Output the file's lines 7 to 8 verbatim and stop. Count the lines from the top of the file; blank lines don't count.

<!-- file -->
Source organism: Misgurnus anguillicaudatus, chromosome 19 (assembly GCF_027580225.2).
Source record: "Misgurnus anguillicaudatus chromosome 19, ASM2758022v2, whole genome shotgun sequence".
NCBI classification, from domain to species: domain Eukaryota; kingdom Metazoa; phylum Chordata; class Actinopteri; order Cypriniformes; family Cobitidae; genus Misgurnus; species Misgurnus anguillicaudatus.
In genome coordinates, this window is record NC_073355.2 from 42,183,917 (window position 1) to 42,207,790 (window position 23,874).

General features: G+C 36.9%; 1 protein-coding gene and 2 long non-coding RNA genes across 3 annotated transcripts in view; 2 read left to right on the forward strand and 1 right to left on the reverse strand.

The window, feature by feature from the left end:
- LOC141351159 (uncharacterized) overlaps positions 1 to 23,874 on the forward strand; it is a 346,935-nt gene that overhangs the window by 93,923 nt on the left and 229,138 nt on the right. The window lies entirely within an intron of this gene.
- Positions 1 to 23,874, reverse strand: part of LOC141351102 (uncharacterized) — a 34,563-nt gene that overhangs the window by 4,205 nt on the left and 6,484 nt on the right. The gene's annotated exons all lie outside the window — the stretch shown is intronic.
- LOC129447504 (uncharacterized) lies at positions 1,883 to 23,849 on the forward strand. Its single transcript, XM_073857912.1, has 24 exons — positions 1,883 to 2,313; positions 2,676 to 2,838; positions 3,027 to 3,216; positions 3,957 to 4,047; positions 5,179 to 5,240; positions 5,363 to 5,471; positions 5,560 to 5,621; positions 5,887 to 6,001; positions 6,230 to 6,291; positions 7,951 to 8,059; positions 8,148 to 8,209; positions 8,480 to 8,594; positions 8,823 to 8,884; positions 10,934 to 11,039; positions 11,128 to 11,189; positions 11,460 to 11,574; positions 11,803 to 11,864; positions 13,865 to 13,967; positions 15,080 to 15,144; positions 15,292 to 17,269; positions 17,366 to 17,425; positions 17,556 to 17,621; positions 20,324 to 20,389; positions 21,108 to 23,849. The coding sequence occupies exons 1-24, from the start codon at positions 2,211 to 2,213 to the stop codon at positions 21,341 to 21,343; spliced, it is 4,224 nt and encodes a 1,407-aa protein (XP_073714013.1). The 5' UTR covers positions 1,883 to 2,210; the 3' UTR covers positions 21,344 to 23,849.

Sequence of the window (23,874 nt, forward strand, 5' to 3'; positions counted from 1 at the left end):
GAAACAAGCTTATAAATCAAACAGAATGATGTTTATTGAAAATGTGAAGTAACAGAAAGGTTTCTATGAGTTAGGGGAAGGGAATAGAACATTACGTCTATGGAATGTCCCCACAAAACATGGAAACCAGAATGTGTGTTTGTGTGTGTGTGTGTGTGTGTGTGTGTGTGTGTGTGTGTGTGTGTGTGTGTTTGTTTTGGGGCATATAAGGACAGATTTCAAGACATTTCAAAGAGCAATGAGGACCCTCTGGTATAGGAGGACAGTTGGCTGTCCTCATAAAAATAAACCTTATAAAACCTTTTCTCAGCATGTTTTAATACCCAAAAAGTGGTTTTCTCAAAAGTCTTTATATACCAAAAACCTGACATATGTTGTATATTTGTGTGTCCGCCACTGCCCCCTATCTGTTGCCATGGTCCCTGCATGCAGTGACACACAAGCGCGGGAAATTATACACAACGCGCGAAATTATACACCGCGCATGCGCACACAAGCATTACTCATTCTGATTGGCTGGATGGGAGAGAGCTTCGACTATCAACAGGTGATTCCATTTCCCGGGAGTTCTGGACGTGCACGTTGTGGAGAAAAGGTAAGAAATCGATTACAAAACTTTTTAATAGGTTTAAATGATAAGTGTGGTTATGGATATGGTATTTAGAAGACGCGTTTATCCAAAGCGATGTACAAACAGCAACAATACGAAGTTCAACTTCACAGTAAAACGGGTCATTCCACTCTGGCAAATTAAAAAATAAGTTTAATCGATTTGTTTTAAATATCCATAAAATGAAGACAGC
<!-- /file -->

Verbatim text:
- LOC141351159 (uncharacterized) overlaps positions 1 to 23,874 on the forward strand; it is a 346,935-nt gene that overhangs the window by 93,923 nt on the left and 229,138 nt on the right. The window lies entirely within an intron of this gene.
- Positions 1 to 23,874, reverse strand: part of LOC141351102 (uncharacterized) — a 34,563-nt gene that overhangs the window by 4,205 nt on the left and 6,484 nt on the right. The gene's annotated exons all lie outside the window — the stretch shown is intronic.